Tuesday, December 11, 2012

all child porn images are not the same

An old article illustrates a problem with the definition of child pornography.
At Susquenita High School, 15 miles outside of Harrisburg, Pa., eight students, ranging in age from 13 to 17, have learned a tough lesson about "sexting." 
"Take a photograph of yourself or somebody else nude and send it to somebody else, you've committed the crime," said Perry County District Attorney Charles Chenot, who has prosecuted two sexting cases involving a total of 10 minors in the past year. 
Chenot said he considers sexting a form of child pornography and wants kids to understand once those images are in someone else's hands they could wind up anywhere, even the Internet, possibly forever. 
The teens at Susquenita High, who all knew each other, were accused last fall of using their cell phones to take, send, or receive nude photos of each other and in one case a short video of a oral sex. That resulted in a felony pornography charge for each minor.
Child pornography horrifies people because it is seen as victimizing children. The videos of adults abusing children are definitely horrifying but much of child porn is not that. Sexting videos of kids that are loosed on the internet are also considered child pornography. These are images created by kids, probably for kids, and uploaded by kids who are not thinking that the images could go much further than they intend. These eight kids were not victimized by the images; they were victimized by the justice system and by a prosecutor who wanted to teach them a lesson.

In this case, the school discovered the images by examining a phone and turning it over to law enforcement. The District Attorney "wants kids to understand" that the images could wind up living forever on the Internet. He's right, of course, but he charged those eight kids with felonies. That's a heck of a lesson. Sure, juvenile offenses can be expunged from their records but those eight will forever know that the rest of the town knows something incredibly personal about them, something they never intended the community at large to know. School officials and law enforcement teamed up to make sure that people heard about it...all for the good of the children, naturally.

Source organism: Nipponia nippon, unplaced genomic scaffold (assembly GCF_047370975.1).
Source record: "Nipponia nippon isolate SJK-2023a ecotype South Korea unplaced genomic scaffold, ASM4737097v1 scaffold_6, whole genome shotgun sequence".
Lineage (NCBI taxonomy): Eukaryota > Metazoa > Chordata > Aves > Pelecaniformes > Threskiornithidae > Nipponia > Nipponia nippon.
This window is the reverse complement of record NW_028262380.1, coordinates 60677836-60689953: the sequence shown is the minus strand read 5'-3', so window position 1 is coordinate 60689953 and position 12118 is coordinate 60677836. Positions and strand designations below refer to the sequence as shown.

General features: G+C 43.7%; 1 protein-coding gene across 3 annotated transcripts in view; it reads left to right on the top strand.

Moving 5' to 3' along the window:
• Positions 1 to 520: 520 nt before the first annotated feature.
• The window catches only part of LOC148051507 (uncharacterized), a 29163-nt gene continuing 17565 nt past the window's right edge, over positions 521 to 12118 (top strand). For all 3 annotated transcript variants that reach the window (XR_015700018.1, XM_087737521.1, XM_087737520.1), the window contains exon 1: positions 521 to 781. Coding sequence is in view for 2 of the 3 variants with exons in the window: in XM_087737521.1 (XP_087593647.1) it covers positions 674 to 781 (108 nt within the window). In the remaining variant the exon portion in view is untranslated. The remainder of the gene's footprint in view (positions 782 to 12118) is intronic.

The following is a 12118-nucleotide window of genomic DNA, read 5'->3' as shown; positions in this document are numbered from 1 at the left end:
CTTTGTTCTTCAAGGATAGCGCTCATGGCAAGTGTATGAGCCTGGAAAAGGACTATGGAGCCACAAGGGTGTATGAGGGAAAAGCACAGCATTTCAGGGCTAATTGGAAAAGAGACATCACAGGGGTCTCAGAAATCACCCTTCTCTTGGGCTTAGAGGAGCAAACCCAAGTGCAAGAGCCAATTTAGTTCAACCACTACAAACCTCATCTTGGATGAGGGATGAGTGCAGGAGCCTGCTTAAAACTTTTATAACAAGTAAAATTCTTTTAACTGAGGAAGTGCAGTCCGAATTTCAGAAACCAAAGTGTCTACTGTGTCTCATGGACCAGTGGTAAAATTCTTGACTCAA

Teens, for better or worse, make their own decisions about sex and sexual behavior and cell phones make it possible to record all of their follies. Should teens be charged with child porn felonies for being stupid and for not realizing that the videos and photos will live forever on the Internet?
"Why should we criminalize a kid for taking and possessing a photo of herself," said Marsha Levick, legal director of the non-profit Juvenile Law Center. "There is no problem that needs to be solved."
The felonies and public humiliation almost certainly do more lasting damage to the kids than the photos themselves ever could do.

Images like this cannot be seen in the same light as images of children sexually abused. They simply are not the same.

If we can agree that sexting images are different from images of child sexual abuse, what is it that makes them different? Both are images of children, both are sexual images. The sexting image is not a recording of a crime. That's the difference. One is an image of foolish kids doing something for fun and one is an image of horrifying cruelty. One is worse than the other. The law, however, treats them the same.

Either image will land a man in prison.

Child pornography includes images made in fun, like these, and those made in cruel circumstances. They include images that a child may have been forced to make and images a child may have chosen to make in order to make money.

It is wrong to treat them as if they all come from equally horrifying circumstances.

1 comment:

Anoni Tihnker said...

There is an article written by a 12-year federal prosecutor from Washington D.C. on Huffington Post about a new Law and Order: SVU episode which portrays the ongoing child pornography restitution problem at the moment. Personally, I think her line of work has influenced her to the point where she loves the smell of her own farts, so to speak.

http://www.huffingtonpost.com/allison-leotta/svus-beast-and-his-obsess_b_5122898.html